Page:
Voting power underestimated

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When the United States acquired its independence from Great Britain in 1783, our forefathers sought to make the people of this country responsible for the consequences of their actions, and become completely involved in deciding who was elected to the government. We were granted life, liberty and the pursuit of happiness.

But what are we doing with this liberty? Some are simply not being responsible voters and are not participating in the elections of our future leaders.

We want to see a difference, and yet there is not enough cooperation from individuals.

The rule of law states that everyone must follow the law, and if we want to decide what the law is, people must participate in the elections. It is not only a privilege, but a right.

Take a second to think about the number of people who cannot vote. Some are too young to do so and are anxiously waiting to turn 18 years old to participate in the next elections. Others are in the process of becoming citizens, or are in prison or mentally incompetent.

They are the only ones that should be excused from voting. In a world where most students are not very
informed about politics, it is often easier to claim that since the average student knows nothing about the candidates, there’s no reason for him or her to vote. But this needs to stop.

As educated individuals and residents of this country, it is our responsibility to take time out of our busy lives and read about the candidates and the propositions that will affect us all.

It is no longer an excuse that politics are not “our thing,” because when the time comes and we see the consequences of not voting, then it will most certainly be “our thing.”

We need to vote for our future, for the change that we wish to see in our neighborhoods, cities, counties, states and country over all.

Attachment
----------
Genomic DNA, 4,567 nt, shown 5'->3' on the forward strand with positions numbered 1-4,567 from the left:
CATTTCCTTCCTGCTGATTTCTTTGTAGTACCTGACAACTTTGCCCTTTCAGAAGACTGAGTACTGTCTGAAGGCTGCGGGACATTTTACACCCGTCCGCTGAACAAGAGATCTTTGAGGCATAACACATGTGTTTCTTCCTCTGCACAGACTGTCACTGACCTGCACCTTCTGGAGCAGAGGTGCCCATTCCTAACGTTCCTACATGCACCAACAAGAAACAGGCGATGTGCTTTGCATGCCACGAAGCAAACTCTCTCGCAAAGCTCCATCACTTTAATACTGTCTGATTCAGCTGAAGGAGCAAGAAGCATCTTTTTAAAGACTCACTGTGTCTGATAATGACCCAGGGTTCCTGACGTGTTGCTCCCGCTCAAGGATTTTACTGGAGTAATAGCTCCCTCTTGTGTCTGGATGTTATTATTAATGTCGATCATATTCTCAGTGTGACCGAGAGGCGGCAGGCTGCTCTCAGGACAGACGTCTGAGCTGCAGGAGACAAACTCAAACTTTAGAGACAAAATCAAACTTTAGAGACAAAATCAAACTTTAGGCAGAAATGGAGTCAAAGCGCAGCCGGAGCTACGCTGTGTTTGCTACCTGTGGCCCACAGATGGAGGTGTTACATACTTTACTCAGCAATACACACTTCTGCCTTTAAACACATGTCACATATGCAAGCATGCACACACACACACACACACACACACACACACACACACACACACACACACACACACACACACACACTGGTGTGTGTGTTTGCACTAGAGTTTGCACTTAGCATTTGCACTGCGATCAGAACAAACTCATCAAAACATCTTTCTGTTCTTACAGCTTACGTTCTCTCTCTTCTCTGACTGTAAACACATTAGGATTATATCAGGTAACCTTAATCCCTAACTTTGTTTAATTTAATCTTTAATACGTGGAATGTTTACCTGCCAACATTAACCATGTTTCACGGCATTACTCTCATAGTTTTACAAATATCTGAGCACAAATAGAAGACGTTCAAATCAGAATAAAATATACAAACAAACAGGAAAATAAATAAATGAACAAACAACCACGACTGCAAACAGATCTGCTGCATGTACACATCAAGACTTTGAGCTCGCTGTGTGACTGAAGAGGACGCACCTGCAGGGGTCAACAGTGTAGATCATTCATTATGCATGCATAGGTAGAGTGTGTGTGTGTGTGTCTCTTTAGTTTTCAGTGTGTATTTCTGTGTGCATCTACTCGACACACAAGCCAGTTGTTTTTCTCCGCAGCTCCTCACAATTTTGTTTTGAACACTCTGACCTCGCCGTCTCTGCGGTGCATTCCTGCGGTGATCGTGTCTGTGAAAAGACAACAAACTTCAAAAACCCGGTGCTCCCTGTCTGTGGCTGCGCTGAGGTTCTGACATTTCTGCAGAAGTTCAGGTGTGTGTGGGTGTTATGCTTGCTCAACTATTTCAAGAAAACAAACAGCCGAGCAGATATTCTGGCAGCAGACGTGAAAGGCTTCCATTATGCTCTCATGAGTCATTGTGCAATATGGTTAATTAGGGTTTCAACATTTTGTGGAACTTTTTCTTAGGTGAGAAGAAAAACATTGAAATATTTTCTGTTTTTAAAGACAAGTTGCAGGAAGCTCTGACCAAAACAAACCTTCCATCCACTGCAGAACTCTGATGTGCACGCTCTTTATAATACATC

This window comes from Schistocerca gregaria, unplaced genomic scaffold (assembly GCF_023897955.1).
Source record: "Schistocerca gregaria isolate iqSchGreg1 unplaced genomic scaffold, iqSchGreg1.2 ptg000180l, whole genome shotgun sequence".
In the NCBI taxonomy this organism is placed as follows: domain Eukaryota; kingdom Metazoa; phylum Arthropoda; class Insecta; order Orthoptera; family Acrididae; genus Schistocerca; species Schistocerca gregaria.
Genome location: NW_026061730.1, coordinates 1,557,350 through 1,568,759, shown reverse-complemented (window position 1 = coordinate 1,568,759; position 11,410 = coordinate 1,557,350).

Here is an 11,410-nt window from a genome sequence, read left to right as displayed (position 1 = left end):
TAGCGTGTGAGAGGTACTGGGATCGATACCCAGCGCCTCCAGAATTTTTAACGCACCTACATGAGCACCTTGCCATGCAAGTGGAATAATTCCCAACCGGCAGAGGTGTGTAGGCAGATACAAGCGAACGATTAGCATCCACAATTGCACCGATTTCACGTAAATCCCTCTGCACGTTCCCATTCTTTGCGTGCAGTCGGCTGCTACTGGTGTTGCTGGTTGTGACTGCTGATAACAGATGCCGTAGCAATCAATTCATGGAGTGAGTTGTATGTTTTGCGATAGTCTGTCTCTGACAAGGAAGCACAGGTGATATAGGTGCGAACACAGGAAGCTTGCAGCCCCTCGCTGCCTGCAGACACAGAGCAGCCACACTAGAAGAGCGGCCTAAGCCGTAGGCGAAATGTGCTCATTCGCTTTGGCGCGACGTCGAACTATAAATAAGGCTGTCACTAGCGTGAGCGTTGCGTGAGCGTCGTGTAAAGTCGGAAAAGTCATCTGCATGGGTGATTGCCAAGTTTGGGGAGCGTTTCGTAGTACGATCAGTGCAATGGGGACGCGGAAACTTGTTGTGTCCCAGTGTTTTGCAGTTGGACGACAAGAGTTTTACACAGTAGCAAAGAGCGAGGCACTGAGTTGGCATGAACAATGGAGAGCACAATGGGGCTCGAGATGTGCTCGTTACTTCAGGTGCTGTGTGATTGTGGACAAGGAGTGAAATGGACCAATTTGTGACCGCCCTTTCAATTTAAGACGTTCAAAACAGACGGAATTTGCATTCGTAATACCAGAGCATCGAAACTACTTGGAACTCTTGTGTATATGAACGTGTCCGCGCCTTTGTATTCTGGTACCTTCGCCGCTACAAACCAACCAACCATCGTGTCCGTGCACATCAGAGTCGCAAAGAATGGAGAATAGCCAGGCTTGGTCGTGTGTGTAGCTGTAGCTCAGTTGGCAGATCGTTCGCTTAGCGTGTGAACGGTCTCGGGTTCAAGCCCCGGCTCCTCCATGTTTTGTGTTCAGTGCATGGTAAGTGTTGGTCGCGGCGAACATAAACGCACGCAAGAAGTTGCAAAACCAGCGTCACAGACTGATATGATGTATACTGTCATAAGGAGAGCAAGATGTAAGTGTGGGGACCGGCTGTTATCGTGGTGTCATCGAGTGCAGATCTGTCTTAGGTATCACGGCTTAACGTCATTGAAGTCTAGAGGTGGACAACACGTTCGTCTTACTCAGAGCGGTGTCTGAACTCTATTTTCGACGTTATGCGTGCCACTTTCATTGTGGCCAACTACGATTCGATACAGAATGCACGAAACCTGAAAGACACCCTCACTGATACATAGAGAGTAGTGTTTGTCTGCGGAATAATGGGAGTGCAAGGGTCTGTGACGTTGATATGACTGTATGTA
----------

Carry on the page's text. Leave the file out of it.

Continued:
The phrase “our vote counts” should not simply be a cliché, it should be our reality.

If you don’t vote because you are not currently home, where you are registered to vote and would like your vote to count, all you need to do is request an absentee ballot.

So the next time you turn on the television to sit back and relax, take the time to think about how else you can be spending your free time. As hard as it is to believe, we all have a couple minutes or even seconds to spare and register to vote.

Now, with the opportunity to register to vote online, what else can we ask for? The ballot can be mailed to us and we don’t even need to drive anywhere or make any extra efforts, yet we continue to make excuses.

Still stuck with the idea that your vote will make no difference? Well, think twice. In this next election, it is not only the presidency that is being voted on. There are positions for the U.S. Congress and state legislatures up for grabs.

These changes, along with 11 propositions on the California ballot, are at stake. It is your time to make a difference, take this opportunity by the hand and register to vote. If you are an eligible voter, stop making excuses and start thinking about your future, unless you plan to move to another country.

However, voting without reading what each candidate has to offer or what each of the propositions will do is not being a responsible voter. Stating that you belong to a certain party and, therefore, are obliged to vote for the candidate that belongs to that party is also not being responsible. Take the time to read about each one, because only then will you be able to make a wise decision about who to vote for.

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